Their greed becomes obvious when God says that they would sell the needy for a pair of sandals. These judges were so corrupt that instead of delivering justice, they’d accept a pair of shoes as a bribe. Generally, when people accept a bribe, it’s worth a little bit of money, but these judges were so corrupt they’d take anything – even a cheap pair of shoes.

The judges – and creditors come into view here – would trample on the heads of the poor. The King James Version translates this passage quite literally: “that pant after the dust of the earth on the head of the poor.” Throwing dust on one’s head was a sign of anguish in the ancient world. We can’t be certain what this line means, but there are two main possibilities:

  1. This could mean that the oppressive classes longed to see the poor brought to extreme anguish; that’s pretty much the meaning the New International Version gives to this line.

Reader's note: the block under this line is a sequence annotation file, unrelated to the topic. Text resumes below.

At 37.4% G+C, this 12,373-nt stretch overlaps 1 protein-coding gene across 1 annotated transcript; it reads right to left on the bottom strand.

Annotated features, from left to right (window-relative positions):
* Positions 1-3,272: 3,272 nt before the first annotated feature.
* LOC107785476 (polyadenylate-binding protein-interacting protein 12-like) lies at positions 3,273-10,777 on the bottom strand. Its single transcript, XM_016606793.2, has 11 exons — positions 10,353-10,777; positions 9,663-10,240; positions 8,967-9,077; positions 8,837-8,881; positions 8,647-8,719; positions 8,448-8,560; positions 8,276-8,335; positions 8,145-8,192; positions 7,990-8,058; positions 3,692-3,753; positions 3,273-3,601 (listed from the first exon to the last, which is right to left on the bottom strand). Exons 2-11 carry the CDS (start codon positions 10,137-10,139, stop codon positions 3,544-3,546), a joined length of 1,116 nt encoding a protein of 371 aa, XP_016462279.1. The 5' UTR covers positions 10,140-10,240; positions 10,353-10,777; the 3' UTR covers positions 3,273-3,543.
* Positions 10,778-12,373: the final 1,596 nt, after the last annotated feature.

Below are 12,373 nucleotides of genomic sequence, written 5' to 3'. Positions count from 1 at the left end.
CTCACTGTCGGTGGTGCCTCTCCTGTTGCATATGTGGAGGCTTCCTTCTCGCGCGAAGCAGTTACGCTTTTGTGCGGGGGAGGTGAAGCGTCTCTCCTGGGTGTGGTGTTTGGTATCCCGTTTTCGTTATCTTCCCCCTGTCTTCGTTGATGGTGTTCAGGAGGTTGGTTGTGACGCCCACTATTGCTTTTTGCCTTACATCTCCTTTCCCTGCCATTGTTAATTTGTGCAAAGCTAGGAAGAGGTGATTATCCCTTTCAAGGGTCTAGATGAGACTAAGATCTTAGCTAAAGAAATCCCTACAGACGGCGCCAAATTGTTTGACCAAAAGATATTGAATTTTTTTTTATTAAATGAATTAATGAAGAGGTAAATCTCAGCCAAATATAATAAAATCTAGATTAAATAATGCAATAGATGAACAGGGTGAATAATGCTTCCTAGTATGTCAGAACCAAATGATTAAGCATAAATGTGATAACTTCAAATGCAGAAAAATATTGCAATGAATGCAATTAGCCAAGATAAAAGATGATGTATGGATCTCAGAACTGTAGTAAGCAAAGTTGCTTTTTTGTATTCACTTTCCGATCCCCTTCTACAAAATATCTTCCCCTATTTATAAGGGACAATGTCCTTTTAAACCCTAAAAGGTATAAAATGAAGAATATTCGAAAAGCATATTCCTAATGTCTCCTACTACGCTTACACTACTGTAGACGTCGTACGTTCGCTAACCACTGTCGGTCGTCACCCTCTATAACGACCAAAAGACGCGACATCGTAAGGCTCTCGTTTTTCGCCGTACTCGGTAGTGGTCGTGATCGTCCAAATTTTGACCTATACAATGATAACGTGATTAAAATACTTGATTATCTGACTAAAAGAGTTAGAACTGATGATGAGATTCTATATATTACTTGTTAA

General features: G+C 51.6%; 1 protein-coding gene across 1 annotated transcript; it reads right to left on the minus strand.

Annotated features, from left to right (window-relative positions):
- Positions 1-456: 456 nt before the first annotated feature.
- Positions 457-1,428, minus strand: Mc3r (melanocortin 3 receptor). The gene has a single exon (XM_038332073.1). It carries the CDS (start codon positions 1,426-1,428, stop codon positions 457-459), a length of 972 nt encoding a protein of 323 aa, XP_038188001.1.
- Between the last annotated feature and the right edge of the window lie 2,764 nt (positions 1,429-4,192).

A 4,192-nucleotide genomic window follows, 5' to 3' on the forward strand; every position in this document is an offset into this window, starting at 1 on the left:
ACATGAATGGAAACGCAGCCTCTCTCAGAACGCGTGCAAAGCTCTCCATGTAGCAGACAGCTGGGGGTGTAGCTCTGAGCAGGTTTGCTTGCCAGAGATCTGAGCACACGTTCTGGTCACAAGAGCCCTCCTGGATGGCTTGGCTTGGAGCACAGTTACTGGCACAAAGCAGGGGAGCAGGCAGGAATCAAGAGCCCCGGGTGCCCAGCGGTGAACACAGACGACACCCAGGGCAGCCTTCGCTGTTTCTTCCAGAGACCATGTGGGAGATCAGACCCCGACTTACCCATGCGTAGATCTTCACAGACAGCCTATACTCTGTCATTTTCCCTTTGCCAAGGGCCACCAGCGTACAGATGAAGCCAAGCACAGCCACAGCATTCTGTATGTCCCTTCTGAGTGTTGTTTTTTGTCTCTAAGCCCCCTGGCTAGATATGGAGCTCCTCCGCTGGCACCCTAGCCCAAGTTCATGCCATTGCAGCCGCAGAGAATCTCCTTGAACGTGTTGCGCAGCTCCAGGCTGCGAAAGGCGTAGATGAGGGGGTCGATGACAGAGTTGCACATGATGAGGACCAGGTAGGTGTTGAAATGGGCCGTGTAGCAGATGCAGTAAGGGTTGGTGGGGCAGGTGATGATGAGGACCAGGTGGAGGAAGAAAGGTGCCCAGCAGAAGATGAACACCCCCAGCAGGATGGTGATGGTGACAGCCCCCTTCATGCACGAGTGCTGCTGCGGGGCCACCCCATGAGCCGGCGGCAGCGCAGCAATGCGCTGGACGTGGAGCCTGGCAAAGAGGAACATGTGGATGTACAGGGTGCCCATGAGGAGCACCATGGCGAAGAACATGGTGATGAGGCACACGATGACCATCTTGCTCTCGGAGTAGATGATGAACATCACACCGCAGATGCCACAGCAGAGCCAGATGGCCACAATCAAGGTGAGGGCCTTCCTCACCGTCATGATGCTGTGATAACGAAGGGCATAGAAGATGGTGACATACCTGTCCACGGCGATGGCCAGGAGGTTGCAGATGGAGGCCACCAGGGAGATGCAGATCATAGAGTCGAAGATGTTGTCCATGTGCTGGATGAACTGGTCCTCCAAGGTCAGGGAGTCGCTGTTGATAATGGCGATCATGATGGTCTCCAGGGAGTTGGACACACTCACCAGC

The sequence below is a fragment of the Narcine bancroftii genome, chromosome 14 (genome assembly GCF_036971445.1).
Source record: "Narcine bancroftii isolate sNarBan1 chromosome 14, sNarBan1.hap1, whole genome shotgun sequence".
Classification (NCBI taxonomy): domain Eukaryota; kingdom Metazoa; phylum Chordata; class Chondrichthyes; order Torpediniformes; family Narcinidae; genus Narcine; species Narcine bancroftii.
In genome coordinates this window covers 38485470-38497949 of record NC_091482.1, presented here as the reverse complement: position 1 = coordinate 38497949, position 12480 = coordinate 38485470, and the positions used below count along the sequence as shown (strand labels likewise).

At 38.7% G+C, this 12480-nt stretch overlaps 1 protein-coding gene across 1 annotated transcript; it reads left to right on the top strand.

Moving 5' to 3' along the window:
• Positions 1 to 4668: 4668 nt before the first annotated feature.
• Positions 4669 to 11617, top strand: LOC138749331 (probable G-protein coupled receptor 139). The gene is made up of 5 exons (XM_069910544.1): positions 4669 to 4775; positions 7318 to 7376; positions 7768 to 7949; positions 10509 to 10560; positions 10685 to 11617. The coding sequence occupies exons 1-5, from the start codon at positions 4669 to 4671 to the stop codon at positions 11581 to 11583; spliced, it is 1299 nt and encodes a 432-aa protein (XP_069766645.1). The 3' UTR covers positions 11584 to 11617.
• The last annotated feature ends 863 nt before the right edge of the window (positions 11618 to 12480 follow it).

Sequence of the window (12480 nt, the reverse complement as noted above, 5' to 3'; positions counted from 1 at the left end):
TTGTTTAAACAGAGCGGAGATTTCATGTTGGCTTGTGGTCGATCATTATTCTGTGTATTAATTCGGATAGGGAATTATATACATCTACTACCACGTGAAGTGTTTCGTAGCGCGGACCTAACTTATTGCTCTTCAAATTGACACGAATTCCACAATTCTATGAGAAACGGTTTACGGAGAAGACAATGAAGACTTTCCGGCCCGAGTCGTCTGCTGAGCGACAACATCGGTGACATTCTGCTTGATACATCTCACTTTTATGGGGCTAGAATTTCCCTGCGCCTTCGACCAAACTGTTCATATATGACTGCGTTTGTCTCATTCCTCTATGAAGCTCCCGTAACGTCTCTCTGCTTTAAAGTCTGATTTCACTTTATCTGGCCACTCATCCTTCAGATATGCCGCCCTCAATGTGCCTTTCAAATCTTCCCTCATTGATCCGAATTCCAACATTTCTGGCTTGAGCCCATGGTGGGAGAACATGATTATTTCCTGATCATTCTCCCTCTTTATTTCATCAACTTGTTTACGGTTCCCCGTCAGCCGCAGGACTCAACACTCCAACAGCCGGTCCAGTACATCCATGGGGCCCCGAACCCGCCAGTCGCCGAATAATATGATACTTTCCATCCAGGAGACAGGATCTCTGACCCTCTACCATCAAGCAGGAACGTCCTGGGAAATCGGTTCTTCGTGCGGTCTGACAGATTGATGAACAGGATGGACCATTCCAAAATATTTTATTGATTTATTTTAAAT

2. This could also mean that the rich were so greedy that they even wanted to take the dust the poor had cast on their heads away from them.

Either way we understand this line, the rich were showing absolutely no regard for the poor.

We need to care about the poor. Throughout the pages of Scripture, the children of God are called upon to care for the poor. “Defend the cause of the weak and fatherless; maintain the rights of the poor and oppressed” (Ps. 82:3). “If a man shuts his ears to the cry of the poor, he too will cry out and not be answered” (Prov. 21:13). About his and Barnabas’ meeting with James, Peter, and John, Paul wrote, “All they asked was that we should continue to remember the poor, the very thing I was eager to do” (Gal. 2:10). Do we remember the poor, or are the poor simply a bother on the street when they stand there with a hand out wanting money?